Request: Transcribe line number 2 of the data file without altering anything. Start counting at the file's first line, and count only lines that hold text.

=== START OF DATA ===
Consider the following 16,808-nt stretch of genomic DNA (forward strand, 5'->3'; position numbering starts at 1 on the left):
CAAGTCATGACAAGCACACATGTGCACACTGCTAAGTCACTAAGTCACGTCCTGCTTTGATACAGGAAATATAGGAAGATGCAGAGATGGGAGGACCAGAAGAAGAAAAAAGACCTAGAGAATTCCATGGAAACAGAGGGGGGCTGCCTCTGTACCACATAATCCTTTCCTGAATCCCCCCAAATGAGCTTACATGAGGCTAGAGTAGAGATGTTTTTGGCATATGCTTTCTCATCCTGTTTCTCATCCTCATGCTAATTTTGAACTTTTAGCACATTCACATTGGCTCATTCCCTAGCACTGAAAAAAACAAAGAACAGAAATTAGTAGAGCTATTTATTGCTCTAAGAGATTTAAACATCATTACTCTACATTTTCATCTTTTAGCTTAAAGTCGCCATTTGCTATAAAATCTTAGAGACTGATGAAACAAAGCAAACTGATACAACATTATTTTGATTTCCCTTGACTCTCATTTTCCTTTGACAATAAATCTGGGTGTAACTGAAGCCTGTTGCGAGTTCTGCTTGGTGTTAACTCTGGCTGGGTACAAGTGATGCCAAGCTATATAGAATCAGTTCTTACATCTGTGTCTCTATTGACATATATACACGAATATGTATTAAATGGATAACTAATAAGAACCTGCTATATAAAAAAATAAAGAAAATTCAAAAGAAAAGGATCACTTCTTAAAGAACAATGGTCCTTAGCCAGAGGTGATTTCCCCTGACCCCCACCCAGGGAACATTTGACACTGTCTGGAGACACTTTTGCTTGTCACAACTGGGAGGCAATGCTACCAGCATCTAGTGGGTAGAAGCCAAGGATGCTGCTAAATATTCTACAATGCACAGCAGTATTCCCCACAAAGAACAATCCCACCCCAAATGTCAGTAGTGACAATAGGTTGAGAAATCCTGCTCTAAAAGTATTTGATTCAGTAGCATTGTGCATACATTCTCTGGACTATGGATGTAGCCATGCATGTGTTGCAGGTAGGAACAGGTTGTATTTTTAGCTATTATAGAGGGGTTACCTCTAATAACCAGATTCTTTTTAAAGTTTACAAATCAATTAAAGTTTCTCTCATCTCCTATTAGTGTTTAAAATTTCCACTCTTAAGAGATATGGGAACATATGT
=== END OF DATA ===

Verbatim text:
CAAGTCATGACAAGCACACATGTGCACACTGCTAAGTCACTAAGTCACGTCCTGCTTTGATACAGGAAATATAGGAAGATGCAGAGATGGGAGGACCAGAAGAAGAAAAAAGACCTAGAGAATTCCATGGAAACAGAGGGGGGCTGCCTCTGTACCACATAATCCTTTCCTGAATCCCCCCAAATGAGCTTACATGAGGCTAGAGTAGAGATGTTTTTGGCATATGCTTTCTCATCCTGTTTCTCATCCTCATGCTAATTTTGAACTTTTAGCACATTCACATTGGCTCATTCCCTAGCACTGAAAAAAACAAAGAACAGAAATTAGTAGAGCTATTTATTGCTCTAAGAGATTTAAACATCATTACTCTACATTTTCATCTTTTAGCTTAAAGTCGCCATTTGCTATAAAATCTTAGAGACTGATGAAACAAAGCAAACTGATACAACATTATTTTGATTTCCCTTGACTCTCATTTTCCTTTGACAATAAATCTGGGTGTAACTGAAGCCTGTTGCGAGTTCTGCTTGGTGTTAACTCTGGCTGGGTACAAGTGATGCCAAGCTATATAGAATCAGTTCTTACATCTGTGTCTCTATTGACATATATACACGAATATGTATTAAATGGATAACTAATAAGAACCTGCTATATAAAAAAATAAAGAAAATTCAAAAGAAAAGGATCACTTCTTAAAGAACAATGGTCCTTAGCCAGAGGTGATTTCCCCTGACCCCCACCCAGGGAACATTTGACACTGTCTGGAGACACTTTTGCTTGTCACAACTGGGAGGCAATGCTACCAGCATCTAGTGGGTAGAAGCCAAGGATGCTGCTAAATATTCTACAATGCACAGCAGTATTCCCCACAAAGAACAATCCCACCCCAAATGTCAGTAGTGACAATAGGTTGAGAAATCCTGCTCTAAAAGTATTTGATTCAGTAGCATTGTGCATACATTCTCTGGACTATGGATGTAGCCATGCATGTGTTGCAGGTAGGAACAGGTTGTATTTTTAGCTATTATAGAGGGGTTACCTCTAATAACCAGATTCTTTTTAAAGTTTACAAATCAATTAAAGTTTCTCTCATCTCCTATTAGTGTTTAAAATTTCCACTCTTAAGAGATATGGGAACATATGT